How sleep-friendly is your bedroom?

Kept awake at night, your mind may wander to the book sitting on the bedside table, your laptop flashing from across the room, that letter you need to send. And your eyes may spy the flickering lights from your computer or the hovering streetlamp outside your window. Your ears may detect the noise from distant clattering trains or the humming of the refrigerator. You might toss and turn on a creaky old mattress, flip and fluff your pillow, thrash the sheets around your ankles, or kick off the comforter.

The quality of your sleep depends so much on the quality of your sleep environment. Unless they're just dog-tired or they've stayed up way past their bedtime, some people can find it tough to fall asleep in some bedrooms. How sleep-friendly is your bedroom? Does your boudoir need a bedtime makeover?

Use your senses to scan your bedroom for a few sleep-friendly factors:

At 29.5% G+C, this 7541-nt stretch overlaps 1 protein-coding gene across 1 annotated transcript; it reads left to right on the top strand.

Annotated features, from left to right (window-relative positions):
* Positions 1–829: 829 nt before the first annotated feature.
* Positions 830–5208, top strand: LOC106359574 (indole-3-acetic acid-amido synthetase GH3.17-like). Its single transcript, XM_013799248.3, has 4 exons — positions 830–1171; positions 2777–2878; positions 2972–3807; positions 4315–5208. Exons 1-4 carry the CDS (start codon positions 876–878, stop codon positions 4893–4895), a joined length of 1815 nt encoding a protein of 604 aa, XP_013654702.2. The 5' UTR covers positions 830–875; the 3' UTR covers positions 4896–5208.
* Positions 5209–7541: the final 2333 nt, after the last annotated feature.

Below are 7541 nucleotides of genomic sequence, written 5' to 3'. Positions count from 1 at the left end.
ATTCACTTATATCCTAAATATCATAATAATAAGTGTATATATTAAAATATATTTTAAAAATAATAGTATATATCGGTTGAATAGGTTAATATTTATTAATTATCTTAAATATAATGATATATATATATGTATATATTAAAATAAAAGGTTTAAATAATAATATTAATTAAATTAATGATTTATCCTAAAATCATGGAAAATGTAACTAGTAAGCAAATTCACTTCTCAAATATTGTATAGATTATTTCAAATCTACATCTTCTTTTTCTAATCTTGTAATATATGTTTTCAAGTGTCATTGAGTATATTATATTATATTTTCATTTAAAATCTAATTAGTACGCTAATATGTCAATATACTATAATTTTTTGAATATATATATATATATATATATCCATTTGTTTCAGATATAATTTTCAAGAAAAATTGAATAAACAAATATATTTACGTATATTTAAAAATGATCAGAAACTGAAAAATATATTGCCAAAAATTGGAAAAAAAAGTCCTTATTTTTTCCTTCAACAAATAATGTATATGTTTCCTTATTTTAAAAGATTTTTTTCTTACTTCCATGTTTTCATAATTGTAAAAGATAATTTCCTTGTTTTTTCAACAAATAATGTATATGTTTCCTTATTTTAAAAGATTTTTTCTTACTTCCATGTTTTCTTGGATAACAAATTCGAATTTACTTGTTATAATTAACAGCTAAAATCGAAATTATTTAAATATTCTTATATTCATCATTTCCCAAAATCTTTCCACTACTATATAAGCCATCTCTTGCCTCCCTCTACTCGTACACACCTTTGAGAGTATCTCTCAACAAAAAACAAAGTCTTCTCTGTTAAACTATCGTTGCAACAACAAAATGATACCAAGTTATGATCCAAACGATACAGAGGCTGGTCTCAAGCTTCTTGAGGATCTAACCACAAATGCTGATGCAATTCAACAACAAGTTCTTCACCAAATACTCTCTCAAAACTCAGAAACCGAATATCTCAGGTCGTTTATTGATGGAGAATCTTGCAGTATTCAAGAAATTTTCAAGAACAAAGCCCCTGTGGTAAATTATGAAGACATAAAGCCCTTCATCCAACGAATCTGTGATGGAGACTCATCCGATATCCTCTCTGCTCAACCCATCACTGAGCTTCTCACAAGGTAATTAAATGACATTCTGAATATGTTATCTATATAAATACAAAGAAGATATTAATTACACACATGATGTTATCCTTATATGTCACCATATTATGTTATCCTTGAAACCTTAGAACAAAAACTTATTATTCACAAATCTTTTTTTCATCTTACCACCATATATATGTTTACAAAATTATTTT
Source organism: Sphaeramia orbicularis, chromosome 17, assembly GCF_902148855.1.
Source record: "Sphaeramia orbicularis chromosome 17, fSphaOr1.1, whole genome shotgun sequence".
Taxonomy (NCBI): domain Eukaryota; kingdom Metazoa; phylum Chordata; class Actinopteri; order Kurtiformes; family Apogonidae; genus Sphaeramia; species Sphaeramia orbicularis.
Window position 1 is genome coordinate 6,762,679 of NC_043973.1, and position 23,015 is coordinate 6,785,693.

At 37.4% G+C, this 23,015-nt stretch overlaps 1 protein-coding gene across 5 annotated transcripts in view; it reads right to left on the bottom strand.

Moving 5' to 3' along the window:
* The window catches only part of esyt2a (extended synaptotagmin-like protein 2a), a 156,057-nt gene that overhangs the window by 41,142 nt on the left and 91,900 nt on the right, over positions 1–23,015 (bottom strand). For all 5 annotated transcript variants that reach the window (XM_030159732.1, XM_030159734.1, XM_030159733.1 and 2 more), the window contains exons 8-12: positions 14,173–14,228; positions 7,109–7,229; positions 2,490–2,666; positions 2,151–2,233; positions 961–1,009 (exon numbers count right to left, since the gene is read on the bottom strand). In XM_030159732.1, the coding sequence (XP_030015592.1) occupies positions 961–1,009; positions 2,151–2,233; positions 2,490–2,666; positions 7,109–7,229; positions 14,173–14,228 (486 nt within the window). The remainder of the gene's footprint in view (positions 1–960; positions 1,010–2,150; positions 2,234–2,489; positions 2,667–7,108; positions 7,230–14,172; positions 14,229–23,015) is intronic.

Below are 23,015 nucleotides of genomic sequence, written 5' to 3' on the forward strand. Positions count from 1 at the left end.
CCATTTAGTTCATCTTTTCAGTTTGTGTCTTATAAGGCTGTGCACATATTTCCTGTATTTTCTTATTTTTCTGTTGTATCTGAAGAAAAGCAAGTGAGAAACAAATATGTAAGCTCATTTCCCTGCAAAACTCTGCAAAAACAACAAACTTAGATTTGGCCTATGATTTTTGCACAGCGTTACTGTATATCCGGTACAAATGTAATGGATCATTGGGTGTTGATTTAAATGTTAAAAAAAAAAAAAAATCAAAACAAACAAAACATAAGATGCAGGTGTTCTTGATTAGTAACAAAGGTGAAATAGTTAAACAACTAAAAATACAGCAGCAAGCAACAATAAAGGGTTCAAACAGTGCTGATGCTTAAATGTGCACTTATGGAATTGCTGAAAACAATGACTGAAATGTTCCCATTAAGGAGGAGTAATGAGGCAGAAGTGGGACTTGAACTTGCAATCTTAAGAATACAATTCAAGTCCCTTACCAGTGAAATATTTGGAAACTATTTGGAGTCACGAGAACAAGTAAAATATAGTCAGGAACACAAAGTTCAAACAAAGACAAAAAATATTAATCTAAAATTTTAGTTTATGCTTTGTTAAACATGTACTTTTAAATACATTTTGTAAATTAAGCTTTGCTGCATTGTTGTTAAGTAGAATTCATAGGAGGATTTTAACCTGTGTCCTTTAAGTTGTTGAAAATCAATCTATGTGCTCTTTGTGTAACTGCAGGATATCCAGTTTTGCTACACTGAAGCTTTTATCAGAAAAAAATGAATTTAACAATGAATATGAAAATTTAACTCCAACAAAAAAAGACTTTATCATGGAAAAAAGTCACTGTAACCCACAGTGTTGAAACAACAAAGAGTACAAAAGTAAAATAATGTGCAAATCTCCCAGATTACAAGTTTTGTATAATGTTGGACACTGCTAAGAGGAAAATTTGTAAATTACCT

• Look around your room: Do you see a television? Do you see a laptop computer or other office equipment? Piles of paperwork?
  • Turn off the lights in your bedroom. Now count how many tiny flickers of light still shine. If you lost count after your cell phone, your laptop, the lights from the television, the DVD player, the alarm clock, the streetlamp outside, and your iPod dock, your bedroom isn't very sleep-friendly.
  • Close your eyes and listen to the sounds of your room. How many different distinctive sounds can you detect? Do you hear the washer and dryer tumbling or the subway rumbling? Is there street noise?
  • Take a moment to feel the air in the room. Is it stuffy? Overly hot? Too chilly? Just right?
  • As you tuck in, think about the comfort level of your bed itself. Is the mattress meeting your needs? Are your sheets and blankets appropriate for the season?

Save your bedroom for sleeping